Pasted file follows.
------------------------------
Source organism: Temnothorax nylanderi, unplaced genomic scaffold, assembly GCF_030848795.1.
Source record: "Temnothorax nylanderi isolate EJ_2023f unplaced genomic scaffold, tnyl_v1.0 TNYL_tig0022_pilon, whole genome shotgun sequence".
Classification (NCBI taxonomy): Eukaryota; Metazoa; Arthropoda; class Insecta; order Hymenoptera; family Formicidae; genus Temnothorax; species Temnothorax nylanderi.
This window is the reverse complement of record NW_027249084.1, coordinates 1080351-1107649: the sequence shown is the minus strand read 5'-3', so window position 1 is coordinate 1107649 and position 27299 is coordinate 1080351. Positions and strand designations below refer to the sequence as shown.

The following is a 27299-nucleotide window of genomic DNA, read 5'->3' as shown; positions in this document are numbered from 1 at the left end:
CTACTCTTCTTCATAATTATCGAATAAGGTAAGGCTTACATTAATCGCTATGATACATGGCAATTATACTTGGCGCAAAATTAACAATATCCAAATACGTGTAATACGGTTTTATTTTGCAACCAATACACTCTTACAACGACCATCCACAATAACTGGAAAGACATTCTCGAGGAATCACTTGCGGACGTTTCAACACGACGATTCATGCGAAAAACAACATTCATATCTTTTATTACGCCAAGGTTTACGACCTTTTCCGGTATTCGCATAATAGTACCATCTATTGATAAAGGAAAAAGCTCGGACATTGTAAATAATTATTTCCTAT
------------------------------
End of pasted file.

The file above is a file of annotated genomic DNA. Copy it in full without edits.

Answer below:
Source organism: Temnothorax nylanderi, unplaced genomic scaffold, assembly GCF_030848795.1.
Source record: "Temnothorax nylanderi isolate EJ_2023f unplaced genomic scaffold, tnyl_v1.0 TNYL_tig0022_pilon, whole genome shotgun sequence".
Classification (NCBI taxonomy): Eukaryota; Metazoa; Arthropoda; class Insecta; order Hymenoptera; family Formicidae; genus Temnothorax; species Temnothorax nylanderi.
This window is the reverse complement of record NW_027249084.1, coordinates 1080351-1107649: the sequence shown is the minus strand read 5'-3', so window position 1 is coordinate 1107649 and position 27299 is coordinate 1080351. Positions and strand designations below refer to the sequence as shown.

The following is a 27299-nucleotide window of genomic DNA, read 5'->3' as shown; positions in this document are numbered from 1 at the left end:
CTACTCTTCTTCATAATTATCGAATAAGGTAAGGCTTACATTAATCGCTATGATACATGGCAATTATACTTGGCGCAAAATTAACAATATCCAAATACGTGTAATACGGTTTTATTTTGCAACCAATACACTCTTACAACGACCATCCACAATAACTGGAAAGACATTCTCGAGGAATCACTTGCGGACGTTTCAACACGACGATTCATGCGAAAAACAACATTCATATCTTTTATTACGCCAAGGTTTACGACCTTTTCCGGTATTCGCATAATAGTACCATCTATTGATAAAGGAAAAAGCTCGGACATTGTAAATAATTATTTCCTAT